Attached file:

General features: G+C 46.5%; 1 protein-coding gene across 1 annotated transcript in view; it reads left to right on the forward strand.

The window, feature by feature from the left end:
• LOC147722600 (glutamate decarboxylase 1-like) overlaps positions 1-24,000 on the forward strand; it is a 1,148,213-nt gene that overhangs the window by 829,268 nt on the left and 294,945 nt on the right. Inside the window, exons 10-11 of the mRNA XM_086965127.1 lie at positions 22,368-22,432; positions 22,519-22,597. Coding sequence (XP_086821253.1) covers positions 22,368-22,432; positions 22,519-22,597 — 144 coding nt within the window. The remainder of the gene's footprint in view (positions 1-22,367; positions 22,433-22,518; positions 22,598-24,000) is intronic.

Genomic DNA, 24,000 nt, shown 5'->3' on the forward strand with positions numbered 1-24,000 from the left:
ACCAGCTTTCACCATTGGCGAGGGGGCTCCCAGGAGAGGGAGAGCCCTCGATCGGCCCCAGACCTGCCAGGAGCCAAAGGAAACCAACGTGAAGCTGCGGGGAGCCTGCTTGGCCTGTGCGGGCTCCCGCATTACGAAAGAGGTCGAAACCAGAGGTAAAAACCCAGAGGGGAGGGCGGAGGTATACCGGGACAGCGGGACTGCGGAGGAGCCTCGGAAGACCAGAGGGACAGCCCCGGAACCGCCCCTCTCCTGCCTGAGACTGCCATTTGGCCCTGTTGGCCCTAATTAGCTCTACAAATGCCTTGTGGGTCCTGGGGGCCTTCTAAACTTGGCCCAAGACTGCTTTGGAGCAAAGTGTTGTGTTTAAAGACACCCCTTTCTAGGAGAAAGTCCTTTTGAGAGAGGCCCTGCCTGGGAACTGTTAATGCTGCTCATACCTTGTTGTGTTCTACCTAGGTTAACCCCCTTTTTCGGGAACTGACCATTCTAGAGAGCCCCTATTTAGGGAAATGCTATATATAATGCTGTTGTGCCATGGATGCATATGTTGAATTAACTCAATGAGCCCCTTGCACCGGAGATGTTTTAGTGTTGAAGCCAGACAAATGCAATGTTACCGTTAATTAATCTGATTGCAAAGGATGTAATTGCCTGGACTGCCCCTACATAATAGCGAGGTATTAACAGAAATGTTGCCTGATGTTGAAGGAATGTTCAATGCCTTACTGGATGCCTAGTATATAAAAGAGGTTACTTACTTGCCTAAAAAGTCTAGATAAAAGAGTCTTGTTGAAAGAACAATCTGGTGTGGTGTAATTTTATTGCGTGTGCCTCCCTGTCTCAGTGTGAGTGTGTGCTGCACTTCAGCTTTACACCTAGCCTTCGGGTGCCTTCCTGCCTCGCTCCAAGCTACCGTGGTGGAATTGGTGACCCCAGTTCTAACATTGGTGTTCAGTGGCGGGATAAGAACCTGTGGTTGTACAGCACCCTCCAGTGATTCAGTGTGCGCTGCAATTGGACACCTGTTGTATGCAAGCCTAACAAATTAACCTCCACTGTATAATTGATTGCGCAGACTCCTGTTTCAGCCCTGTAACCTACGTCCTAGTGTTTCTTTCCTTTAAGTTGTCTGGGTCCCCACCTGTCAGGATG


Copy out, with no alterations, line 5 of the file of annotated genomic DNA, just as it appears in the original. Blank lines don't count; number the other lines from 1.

ACCAGCTTTCACCATTGGCGAGGGGGCTCCCAGGAGAGGGAGAGCCCTCGATCGGCCCCAGACCTGCCAGGAGCCAAAGGAAACCAACGTGAAGCTGCGGGGAGCCTGCTTGGCCTGTGCGGGCTCCCGCATTACGAAAGAGGTCGAAACCAGAGGTAAAAACCCAGAGGGGAGGGCGGAGGTATACCGGGACAGCGGGACTGCGGAGGAGCCTCGGAAGACCAGAGGGACAGCCCCGGAACCGCCCCTCTCCTGCCTGAGACTGCCATTTGGCCCTGTTGGCCCTAATTAGCTCTACAAATGCCTTGTGGGTCCTGGGGGCCTTCTAAACTTGGCCCAAGACTGCTTTGGAGCAAAGTGTTGTGTTTAAAGACACCCCTTTCTAGGAGAAAGTCCTTTTGAGAGAGGCCCTGCCTGGGAACTGTTAATGCTGCTCATACCTTGTTGTGTTCTACCTAGGTTAACCCCCTTTTTCGGGAACTGACCATTCTAGAGAGCCCCTATTTAGGGAAATGCTATATATAATGCTGTTGTGCCATGGATGCATATGTTGAATTAACTCAATGAGCCCCTTGCACCGGAGATGTTTTAGTGTTGAAGCCAGACAAATGCAATGTTACCGTTAATTAATCTGATTGCAAAGGATGTAATTGCCTGGACTGCCCCTACATAATAGCGAGGTATTAACAGAAATGTTGCCTGATGTTGAAGGAATGTTCAATGCCTTACTGGATGCCTAGTATATAAAAGAGGTTACTTACTTGCCTAAAAAGTCTAGATAAAAGAGTCTTGTTGAAAGAACAATCTGGTGTGGTGTAATTTTATTGCGTGTGCCTCCCTGTCTCAGTGTGAGTGTGTGCTGCACTTCAGCTTTACACCTAGCCTTCGGGTGCCTTCCTGCCTCGCTCCAAGCTACCGTGGTGGAATTGGTGACCCCAGTTCTAACATTGGTGTTCAGTGGCGGGATAAGAACCTGTGGTTGTACAGCACCCTCCAGTGATTCAGTGTGCGCTGCAATTGGACACCTGTTGTATGCAAGCCTAACAAATTAACCTCCACTGTATAATTGATTGCGCAGACTCCTGTTTCAGCCCTGTAACCTACGTCCTAGTGTTTCTTTCCTTTAAGTTGTCTGGGTCCCCACCTGTCAGGATG